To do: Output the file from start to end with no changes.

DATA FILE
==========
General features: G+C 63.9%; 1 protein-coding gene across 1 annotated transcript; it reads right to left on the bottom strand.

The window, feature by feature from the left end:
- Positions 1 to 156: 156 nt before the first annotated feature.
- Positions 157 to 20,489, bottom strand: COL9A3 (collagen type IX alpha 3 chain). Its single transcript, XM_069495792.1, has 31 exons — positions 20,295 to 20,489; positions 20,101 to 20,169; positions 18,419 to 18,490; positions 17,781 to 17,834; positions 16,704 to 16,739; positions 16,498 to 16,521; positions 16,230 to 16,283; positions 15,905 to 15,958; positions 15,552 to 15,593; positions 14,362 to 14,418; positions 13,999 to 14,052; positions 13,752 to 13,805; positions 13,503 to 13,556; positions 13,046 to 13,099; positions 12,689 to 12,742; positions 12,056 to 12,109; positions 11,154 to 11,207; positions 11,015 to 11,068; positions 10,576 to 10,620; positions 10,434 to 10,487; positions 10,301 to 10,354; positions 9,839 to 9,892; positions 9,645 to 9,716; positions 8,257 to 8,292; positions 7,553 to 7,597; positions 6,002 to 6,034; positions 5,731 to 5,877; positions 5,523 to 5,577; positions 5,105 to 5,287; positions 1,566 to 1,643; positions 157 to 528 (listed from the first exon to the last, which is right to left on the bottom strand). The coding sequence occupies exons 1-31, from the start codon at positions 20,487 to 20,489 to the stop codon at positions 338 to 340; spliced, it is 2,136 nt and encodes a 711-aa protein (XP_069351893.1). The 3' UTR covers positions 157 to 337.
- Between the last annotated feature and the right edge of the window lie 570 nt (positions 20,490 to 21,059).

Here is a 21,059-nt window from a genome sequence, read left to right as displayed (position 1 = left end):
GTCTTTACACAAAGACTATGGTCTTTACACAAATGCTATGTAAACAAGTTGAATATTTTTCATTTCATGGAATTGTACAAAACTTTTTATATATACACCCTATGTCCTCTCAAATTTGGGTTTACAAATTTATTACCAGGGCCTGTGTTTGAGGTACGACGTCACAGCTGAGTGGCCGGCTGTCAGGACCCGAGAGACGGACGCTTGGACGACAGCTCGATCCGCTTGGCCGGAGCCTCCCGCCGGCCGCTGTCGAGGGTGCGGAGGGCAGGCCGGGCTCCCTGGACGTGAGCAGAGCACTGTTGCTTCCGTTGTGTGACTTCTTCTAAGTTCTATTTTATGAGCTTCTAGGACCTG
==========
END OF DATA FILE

General features: G+C 63.9%; 1 protein-coding gene across 1 annotated transcript; it reads right to left on the bottom strand.

The window, feature by feature from the left end:
- Positions 1 to 156: 156 nt before the first annotated feature.
- Positions 157 to 20,489, bottom strand: COL9A3 (collagen type IX alpha 3 chain). Its single transcript, XM_069495792.1, has 31 exons — positions 20,295 to 20,489; positions 20,101 to 20,169; positions 18,419 to 18,490; positions 17,781 to 17,834; positions 16,704 to 16,739; positions 16,498 to 16,521; positions 16,230 to 16,283; positions 15,905 to 15,958; positions 15,552 to 15,593; positions 14,362 to 14,418; positions 13,999 to 14,052; positions 13,752 to 13,805; positions 13,503 to 13,556; positions 13,046 to 13,099; positions 12,689 to 12,742; positions 12,056 to 12,109; positions 11,154 to 11,207; positions 11,015 to 11,068; positions 10,576 to 10,620; positions 10,434 to 10,487; positions 10,301 to 10,354; positions 9,839 to 9,892; positions 9,645 to 9,716; positions 8,257 to 8,292; positions 7,553 to 7,597; positions 6,002 to 6,034; positions 5,731 to 5,877; positions 5,523 to 5,577; positions 5,105 to 5,287; positions 1,566 to 1,643; positions 157 to 528 (listed from the first exon to the last, which is right to left on the bottom strand). The coding sequence occupies exons 1-31, from the start codon at positions 20,487 to 20,489 to the stop codon at positions 338 to 340; spliced, it is 2,136 nt and encodes a 711-aa protein (XP_069351893.1). The 3' UTR covers positions 157 to 337.
- Between the last annotated feature and the right edge of the window lie 570 nt (positions 20,490 to 21,059).

Here is a 21,059-nt window from a genome sequence, read left to right as displayed (position 1 = left end):
GTCTTTACACAAAGACTATGGTCTTTACACAAATGCTATGTAAACAAGTTGAATATTTTTCATTTCATGGAATTGTACAAAACTTTTTATATATACACCCTATGTCCTCTCAAATTTGGGTTTACAAATTTATTACCAGGGCCTGTGTTTGAGGTACGACGTCACAGCTGAGTGGCCGGCTGTCAGGACCCGAGAGACGGACGCTTGGACGACAGCTCGATCCGCTTGGCCGGAGCCTCCCGCCGGCCGCTGTCGAGGGTGCGGAGGGCAGGCCGGGCTCCCTGGACGTGAGCAGAGCACTGTTGCTTCCGTTGTGTGACTTCTTCTAAGTTCTATTTTATGAGCTTCTAGGACCTG